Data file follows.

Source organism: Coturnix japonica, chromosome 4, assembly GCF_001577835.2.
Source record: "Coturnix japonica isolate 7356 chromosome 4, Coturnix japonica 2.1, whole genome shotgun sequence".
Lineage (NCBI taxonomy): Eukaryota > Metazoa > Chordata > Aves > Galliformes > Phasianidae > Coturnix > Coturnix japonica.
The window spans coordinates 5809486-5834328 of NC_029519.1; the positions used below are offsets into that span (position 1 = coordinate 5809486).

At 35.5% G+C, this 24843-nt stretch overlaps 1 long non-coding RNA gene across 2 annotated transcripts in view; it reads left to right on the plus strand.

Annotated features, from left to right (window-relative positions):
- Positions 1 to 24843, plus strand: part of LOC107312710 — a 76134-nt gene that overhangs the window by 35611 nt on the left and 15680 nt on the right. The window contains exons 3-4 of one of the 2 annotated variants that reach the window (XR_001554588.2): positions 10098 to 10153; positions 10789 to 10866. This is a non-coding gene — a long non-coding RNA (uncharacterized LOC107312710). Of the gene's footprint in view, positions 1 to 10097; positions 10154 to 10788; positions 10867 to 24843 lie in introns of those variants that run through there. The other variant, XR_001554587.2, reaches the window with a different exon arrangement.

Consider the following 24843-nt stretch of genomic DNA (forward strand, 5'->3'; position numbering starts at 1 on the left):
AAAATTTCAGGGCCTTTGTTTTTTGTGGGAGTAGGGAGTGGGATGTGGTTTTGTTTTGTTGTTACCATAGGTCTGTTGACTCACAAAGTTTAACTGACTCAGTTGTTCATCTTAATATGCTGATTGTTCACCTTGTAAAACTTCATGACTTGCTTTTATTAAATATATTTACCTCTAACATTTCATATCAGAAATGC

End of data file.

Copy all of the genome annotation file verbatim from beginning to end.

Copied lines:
Source organism: Coturnix japonica, chromosome 4, assembly GCF_001577835.2.
Source record: "Coturnix japonica isolate 7356 chromosome 4, Coturnix japonica 2.1, whole genome shotgun sequence".
Lineage (NCBI taxonomy): Eukaryota > Metazoa > Chordata > Aves > Galliformes > Phasianidae > Coturnix > Coturnix japonica.
The window spans coordinates 5809486-5834328 of NC_029519.1; the positions used below are offsets into that span (position 1 = coordinate 5809486).

At 35.5% G+C, this 24843-nt stretch overlaps 1 long non-coding RNA gene across 2 annotated transcripts in view; it reads left to right on the plus strand.

Annotated features, from left to right (window-relative positions):
- Positions 1 to 24843, plus strand: part of LOC107312710 — a 76134-nt gene that overhangs the window by 35611 nt on the left and 15680 nt on the right. The window contains exons 3-4 of one of the 2 annotated variants that reach the window (XR_001554588.2): positions 10098 to 10153; positions 10789 to 10866. This is a non-coding gene — a long non-coding RNA (uncharacterized LOC107312710). Of the gene's footprint in view, positions 1 to 10097; positions 10154 to 10788; positions 10867 to 24843 lie in introns of those variants that run through there. The other variant, XR_001554587.2, reaches the window with a different exon arrangement.

Consider the following 24843-nt stretch of genomic DNA (forward strand, 5'->3'; position numbering starts at 1 on the left):
AAAATTTCAGGGCCTTTGTTTTTTGTGGGAGTAGGGAGTGGGATGTGGTTTTGTTTTGTTGTTACCATAGGTCTGTTGACTCACAAAGTTTAACTGACTCAGTTGTTCATCTTAATATGCTGATTGTTCACCTTGTAAAACTTCATGACTTGCTTTTATTAAATATATTTACCTCTAACATTTCATATCAGAAATGC